Purposeful work in data science is often called “Data Science for Good”, a phrase often used to describe data science for non-profit organizations. While there is a lot of purposeful work being done in the nonprofit sector, there are many ways that data science can impact positive change beyond nonprofits, sometimes in novel and surprising ways. Women in the field are doing some amazing data science for good, from advancing human rights to addressing food and water scarcity, and providing more equitable solutions in government programs and more representative imagery.
One example is Maria Gargiulo from the Human Rights Data Analysis Group (HRDAG), which works with partner organizations to provide statistical analysis, publications, and expert testimony to establish an accurate record of human rights abuses. During the WiDS Worldwide conference earlier this year, Maria describes the problem of missing and incomplete data documenting human rights abuses, and how she solves for those problems using imputation and multiple systems estimation (MSE). As Maria says, “Our goal as statisticians is to estimate the total size of the victim population, including those victims who were never documented and then use those estimates as the basis for our study of patterns of violence.”
Denice Ross, US Chief Data Scientist, talked about how, “...essential data science is for an equitable recovery from the pandemic and economic crisis, as well as resilience to future shocks and stressors like climate change”. Ross describes how, with the recently funded infrastructure law, there are several initiatives that will require insights derived from data, and that data will need to be more robust, and representative of state, local, tribal, and territorial data. Talent and resources to design local projects in cooperation with community stakeholders is also needed, which led Ross to ask the audience to consider joining the federal government as a way to serve their country.
Dr. Newsha Ajami, Chief Development Officer for the Earth and Environmental Sciences group at Lawrence Berkeley Lab, delivered a talk at the WiDS conference in 2020 where she spoke about Building Water Security from the Bottom Up by Leveraging Big Data. She explains how water security is one of the 21st century’s greatest challenges and access to safe and reliable water is being threatened by climate change, environmental degradation, population growth, and aging infrastructure. Dr. Ajami shares a portfolio of innovative water management tools that harness new data sources to assess both evolving water demand trends and modern supply regimes to achieve water security. She was also featured in the WiDS podcast episode, Improving Urban Water Systems Through Data Science, Public Policy and Engineering.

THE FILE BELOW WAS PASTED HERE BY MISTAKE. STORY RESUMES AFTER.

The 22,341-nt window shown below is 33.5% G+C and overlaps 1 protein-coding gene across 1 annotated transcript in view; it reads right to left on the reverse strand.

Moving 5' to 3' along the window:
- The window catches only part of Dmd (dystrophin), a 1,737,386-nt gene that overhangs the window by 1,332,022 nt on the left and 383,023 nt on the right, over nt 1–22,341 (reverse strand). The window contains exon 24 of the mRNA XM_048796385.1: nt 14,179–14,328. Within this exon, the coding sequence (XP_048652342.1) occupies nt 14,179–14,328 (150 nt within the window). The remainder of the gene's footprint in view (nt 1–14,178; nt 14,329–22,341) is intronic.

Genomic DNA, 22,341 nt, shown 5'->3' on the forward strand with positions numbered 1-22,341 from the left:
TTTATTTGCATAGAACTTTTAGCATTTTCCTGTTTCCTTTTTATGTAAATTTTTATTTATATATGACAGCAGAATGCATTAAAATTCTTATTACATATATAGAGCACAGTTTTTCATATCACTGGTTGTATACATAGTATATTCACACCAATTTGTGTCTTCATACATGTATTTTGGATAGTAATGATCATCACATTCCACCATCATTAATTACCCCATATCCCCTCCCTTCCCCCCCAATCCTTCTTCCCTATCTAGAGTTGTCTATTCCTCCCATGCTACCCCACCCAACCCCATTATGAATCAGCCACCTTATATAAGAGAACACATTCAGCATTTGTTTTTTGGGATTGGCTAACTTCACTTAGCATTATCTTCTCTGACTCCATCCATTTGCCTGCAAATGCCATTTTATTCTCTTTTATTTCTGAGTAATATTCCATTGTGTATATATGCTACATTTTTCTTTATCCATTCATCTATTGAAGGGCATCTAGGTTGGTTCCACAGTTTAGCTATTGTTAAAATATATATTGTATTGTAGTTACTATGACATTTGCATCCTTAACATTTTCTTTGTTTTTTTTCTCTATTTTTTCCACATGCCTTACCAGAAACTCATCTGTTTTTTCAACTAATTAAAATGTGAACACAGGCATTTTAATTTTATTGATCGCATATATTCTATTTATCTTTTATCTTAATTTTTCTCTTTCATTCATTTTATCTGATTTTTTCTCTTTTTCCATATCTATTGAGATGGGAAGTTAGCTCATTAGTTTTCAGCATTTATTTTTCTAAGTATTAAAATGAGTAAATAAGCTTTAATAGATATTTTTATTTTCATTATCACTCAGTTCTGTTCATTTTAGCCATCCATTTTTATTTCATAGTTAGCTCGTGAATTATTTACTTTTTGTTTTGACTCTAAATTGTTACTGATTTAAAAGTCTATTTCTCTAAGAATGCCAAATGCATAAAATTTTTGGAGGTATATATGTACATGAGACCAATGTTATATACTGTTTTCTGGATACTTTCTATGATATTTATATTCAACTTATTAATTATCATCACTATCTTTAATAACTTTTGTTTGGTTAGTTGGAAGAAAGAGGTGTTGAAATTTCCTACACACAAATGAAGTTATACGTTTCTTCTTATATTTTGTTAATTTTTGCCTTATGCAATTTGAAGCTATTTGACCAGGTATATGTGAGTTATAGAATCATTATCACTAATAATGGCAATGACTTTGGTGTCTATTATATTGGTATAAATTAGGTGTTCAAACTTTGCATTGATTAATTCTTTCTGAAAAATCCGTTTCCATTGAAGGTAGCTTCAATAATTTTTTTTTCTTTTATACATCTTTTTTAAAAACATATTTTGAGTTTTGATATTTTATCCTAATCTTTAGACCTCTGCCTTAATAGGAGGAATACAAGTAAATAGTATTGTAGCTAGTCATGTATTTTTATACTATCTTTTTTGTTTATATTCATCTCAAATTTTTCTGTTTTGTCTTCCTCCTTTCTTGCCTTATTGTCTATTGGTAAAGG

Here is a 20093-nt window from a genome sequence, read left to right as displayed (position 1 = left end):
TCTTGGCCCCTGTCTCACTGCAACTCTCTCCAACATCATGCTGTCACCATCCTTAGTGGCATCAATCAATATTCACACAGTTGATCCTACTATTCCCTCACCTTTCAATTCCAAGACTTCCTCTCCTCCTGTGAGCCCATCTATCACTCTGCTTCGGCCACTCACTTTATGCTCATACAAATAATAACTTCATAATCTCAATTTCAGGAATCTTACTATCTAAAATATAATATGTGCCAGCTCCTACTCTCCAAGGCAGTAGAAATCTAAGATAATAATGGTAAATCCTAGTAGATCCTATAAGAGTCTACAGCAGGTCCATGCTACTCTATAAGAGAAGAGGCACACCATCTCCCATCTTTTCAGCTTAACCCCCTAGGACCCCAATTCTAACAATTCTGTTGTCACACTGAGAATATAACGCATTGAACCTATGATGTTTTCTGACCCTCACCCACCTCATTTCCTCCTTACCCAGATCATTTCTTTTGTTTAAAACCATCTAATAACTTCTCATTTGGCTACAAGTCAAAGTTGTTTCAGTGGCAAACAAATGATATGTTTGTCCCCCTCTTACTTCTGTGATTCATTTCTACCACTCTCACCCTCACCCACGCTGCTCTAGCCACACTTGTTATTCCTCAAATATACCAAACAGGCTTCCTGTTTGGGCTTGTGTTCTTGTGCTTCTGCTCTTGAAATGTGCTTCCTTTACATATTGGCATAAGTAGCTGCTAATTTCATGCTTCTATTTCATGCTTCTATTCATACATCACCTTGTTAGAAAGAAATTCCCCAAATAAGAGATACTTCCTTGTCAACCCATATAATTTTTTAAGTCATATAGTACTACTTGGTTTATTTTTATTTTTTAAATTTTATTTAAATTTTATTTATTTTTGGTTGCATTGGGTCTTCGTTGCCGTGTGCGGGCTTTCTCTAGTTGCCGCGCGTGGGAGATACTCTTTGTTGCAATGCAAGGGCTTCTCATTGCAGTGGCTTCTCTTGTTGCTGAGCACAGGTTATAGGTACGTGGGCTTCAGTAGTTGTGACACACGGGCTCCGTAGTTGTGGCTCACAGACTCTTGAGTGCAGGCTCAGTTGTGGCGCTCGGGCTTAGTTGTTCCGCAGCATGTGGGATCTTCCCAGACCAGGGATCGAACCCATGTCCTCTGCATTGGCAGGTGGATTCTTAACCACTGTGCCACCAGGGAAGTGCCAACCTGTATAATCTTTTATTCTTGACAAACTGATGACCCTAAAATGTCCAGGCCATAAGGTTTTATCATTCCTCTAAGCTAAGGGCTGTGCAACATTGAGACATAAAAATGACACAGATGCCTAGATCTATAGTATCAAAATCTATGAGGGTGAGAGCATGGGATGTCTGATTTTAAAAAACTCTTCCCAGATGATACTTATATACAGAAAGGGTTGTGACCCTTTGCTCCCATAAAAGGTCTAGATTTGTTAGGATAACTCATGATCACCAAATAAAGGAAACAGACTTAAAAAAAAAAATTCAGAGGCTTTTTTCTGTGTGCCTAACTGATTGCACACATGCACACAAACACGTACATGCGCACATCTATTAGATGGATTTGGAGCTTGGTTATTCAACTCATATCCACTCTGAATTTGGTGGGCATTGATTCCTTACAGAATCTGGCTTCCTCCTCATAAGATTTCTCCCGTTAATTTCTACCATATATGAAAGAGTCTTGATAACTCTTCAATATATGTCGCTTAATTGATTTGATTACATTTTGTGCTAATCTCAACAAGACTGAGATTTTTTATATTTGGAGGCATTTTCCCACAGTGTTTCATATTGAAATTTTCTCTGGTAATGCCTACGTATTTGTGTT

In another podcast episode, Dr. Sherrie Wang discussed Applying Machine Learning to Solve Global Food Security Challenges. Dr. Wang’s PhD research involved using satellite imagery and machine learning to identify and map crops around the world, see where people are most vulnerable, in the hopes of identifying interventions and policies that will have the most impact.
Many data scientists in industry are finding ways to make a difference for social good. Andrea Gagliano, Head of Artificial Intelligence and Machine Learning at Getty Images, asks how we can increase representation of women in the field, making their presence the norm instead of the exception. She talks about how she and her team updated the search algorithm for Getty Images, increasing the representation of ethnicities, so that more underrepresented people are now appearing on page one of search results.
Dr. Nadia Fawaz, Applied Research Scientist and Technical Lead for Inclusive AI at Pinterest, described how she and her team developed the skin tone ranges and hair pattern search, enabling pinners to narrow down their search results for beauty to match their own features. Dr. Fawaz said that, “...the top request we hear from pinners is that they want to feel represented in the product.” The Pinterest team built their own system, collecting a large and diverse data set for skin tone ranges and hair patterns, and employed several bias mitigation techniques.
Data science for good, when interpreted more broadly, provides countless opportunities for purposeful work. Whether you’re in industry, academia, government, or nonprofits, data science can be applied to affect positive societal change.